How a brush with wildlife at Australia Zoo is firing La Trobe students’ passion for conservation and boosting their career prospects.
Partnership at a glance
- As part of their Animal and Veterinary Bioscience studies, La Trobe students have the opportunity to volunteer at Australia Zoo, on Queensland’s Sunshine Coast.
- Nearly 50 students have taken up the rewarding placement since the program began in 2017. They help out with a range of tasks including animal care, food preparation and cleaning, getting first-hand professional experience from expert staff over several weeks.
- Australia Zoo regards the collaboration with La Trobe as an important part of its commitment to education and its mission to promote animal conservation worldwide.
- La Trobe students not only provide much-appreciated help, they bring energy and passion which in turn inspires the Australia Zoo team.
- The Australia Zoo experience opens students’ minds to a range of career possibilities and they benefit from their connection to a global conservation leader with a reputation for animal welfare excellence.
From caring for cassowaries to counting kangaroos, La Trobe student Emily Wade knows her time as a volunteer at Australia Zoo was no ordinary academic credit. Working with animals and the passionate experts who care for them opened her mind to exciting new possibilities.
“I’d never found birds that interesting. But in my time at Australia Zoo, I was surprised by how intelligent they are. I always thought they were just things that flapped and scared me,” Wade laughs.
Up to that point, her Bachelor of Animal and Veterinary Bioscience coursework had focused on domestic animals and livestock. Working with creatures great and small, under the watchful eye of keepers, was unforgettable. “The experience was so good, they sold me on working with wildlife,” she says.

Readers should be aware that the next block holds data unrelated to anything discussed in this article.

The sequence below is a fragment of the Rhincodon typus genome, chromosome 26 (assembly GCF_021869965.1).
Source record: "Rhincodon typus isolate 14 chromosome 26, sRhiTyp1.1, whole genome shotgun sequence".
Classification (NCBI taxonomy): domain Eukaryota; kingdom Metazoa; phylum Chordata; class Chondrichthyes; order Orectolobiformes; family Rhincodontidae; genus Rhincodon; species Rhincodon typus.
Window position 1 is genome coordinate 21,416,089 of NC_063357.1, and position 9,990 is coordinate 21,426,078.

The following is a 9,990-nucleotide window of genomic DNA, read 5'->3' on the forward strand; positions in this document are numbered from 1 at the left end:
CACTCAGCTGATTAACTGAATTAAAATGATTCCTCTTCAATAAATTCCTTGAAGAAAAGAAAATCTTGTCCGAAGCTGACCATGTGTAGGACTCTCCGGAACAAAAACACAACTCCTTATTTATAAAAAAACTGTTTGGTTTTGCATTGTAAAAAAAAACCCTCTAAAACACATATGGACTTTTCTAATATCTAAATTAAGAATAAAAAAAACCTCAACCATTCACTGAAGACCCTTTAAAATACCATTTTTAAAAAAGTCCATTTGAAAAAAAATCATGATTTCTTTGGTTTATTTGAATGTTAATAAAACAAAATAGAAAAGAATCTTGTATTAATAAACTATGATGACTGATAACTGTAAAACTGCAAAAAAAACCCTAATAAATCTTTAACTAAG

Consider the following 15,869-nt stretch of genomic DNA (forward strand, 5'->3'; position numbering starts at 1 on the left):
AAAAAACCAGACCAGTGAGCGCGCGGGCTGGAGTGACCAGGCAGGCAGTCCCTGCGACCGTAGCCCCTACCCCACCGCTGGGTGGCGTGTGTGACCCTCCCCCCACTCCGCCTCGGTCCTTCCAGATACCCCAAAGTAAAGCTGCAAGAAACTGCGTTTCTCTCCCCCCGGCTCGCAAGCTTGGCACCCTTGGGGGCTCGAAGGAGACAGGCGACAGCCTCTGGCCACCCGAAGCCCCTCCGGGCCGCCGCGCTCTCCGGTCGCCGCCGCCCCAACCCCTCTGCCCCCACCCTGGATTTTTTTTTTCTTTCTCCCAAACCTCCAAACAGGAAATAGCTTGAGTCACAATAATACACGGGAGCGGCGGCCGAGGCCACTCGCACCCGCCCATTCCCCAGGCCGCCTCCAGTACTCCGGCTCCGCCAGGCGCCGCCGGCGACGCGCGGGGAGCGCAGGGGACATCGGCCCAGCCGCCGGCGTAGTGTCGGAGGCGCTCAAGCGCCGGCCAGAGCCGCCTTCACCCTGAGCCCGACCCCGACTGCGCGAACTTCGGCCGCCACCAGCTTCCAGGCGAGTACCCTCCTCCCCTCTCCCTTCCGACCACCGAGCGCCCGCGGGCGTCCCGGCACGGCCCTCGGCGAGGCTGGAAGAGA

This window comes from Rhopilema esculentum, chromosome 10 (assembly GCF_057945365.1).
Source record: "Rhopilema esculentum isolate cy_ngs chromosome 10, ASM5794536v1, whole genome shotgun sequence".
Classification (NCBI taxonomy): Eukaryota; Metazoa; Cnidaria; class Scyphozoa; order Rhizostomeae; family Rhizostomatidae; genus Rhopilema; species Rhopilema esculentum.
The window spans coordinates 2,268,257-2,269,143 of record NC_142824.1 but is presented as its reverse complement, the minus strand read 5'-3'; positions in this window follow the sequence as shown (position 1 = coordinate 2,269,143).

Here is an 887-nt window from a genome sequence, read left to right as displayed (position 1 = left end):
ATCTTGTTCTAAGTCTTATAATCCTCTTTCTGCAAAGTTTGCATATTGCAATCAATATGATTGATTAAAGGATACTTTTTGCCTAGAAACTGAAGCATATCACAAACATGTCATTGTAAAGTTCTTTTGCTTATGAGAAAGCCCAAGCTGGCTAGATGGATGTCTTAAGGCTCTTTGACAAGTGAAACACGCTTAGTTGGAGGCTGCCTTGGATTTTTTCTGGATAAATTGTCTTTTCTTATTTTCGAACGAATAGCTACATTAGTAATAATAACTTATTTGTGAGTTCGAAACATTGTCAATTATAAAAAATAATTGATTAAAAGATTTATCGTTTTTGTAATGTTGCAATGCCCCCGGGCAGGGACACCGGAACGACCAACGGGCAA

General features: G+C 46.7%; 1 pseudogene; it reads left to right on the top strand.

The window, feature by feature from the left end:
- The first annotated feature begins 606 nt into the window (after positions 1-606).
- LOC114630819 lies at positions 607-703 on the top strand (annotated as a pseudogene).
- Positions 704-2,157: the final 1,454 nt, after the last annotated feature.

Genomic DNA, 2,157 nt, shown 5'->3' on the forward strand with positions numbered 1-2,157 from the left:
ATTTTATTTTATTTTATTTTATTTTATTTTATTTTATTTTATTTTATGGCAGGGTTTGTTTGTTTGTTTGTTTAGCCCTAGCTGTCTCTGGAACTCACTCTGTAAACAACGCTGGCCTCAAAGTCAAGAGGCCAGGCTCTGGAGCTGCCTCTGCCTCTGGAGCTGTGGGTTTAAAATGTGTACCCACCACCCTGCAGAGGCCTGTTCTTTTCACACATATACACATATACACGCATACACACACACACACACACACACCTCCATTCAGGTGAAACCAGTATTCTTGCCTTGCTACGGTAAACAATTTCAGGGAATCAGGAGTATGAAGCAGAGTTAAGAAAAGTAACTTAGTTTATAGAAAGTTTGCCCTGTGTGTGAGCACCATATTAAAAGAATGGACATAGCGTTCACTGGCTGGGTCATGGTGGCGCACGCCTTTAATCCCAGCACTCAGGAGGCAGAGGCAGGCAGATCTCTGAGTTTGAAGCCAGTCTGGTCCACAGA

Wade’s experience is the ideal outcome Alistair Lavers strives for. As head of the Department of Education and Volunteers at Australia Zoo, on Queensland’s Sunshine Coast, he sees the La Trobe volunteer program as an important part of the zoo’s overall commitment to education and the embodiment of its values and priorities.
“Seeing young people from La Trobe come through, who want to learn and are already passionate … reminds us that we make a difference.”
“Our role is to get as many people as passionate about wildlife conservation as we possibly can, and the La Trobe program is one way that we do that,” he says. “We understand that people are motivated to make change if it's personal, if they are excited and can connect with a concept directly. That's what Australia Zoo is all about and what my department is all about.”
La Trobe’s connection with Australia Zoo – the passion project of global wildlife warrior Steve Irwin and his family – began in 2017, and since then nearly 50 students have made the 70-hour commitment. Lavers says they mostly work with the Australasian mammals or birds. On any day they might be checking the welfare of the zoo’s many kangaroos, helping prepare food or caring for native birds.
Australia Zoo benefits from its La Trobe relationship in the most obvious way by having extra, very willing hands. But as Lavers explains, connecting with students provides its staff with a welcome motivation boost and reminds them of their central mission: sharing the conservation message.
“Seeing young people from La Trobe come through who want to learn and are already passionate, and then seeing them leave after having an excellent experience, wanting to come back or really using that information that they've gained from us … it reminds us that we make a difference.”
La Trobe students like Emily Wade get hands-on experience with wildlife, meet passionate, knowledgeable staff and see the possibilities for their own careers. Experience in an organisation with a strong global reputation for conservation and excellence in animal welfare is powerful.
“With its size and diversity of wildlife, Australia Zoo can provide information on many different species. In the modern world, knowledge is king. The more you know, the more set up you are to be a professional in the field,” says Lavers.
“If volunteers are motivated, then they'll get a huge amount out of it.”
Emily Wade agrees. “You have to be willing to work hard, but the little moments you enjoy with the animals make it all worthwhile.”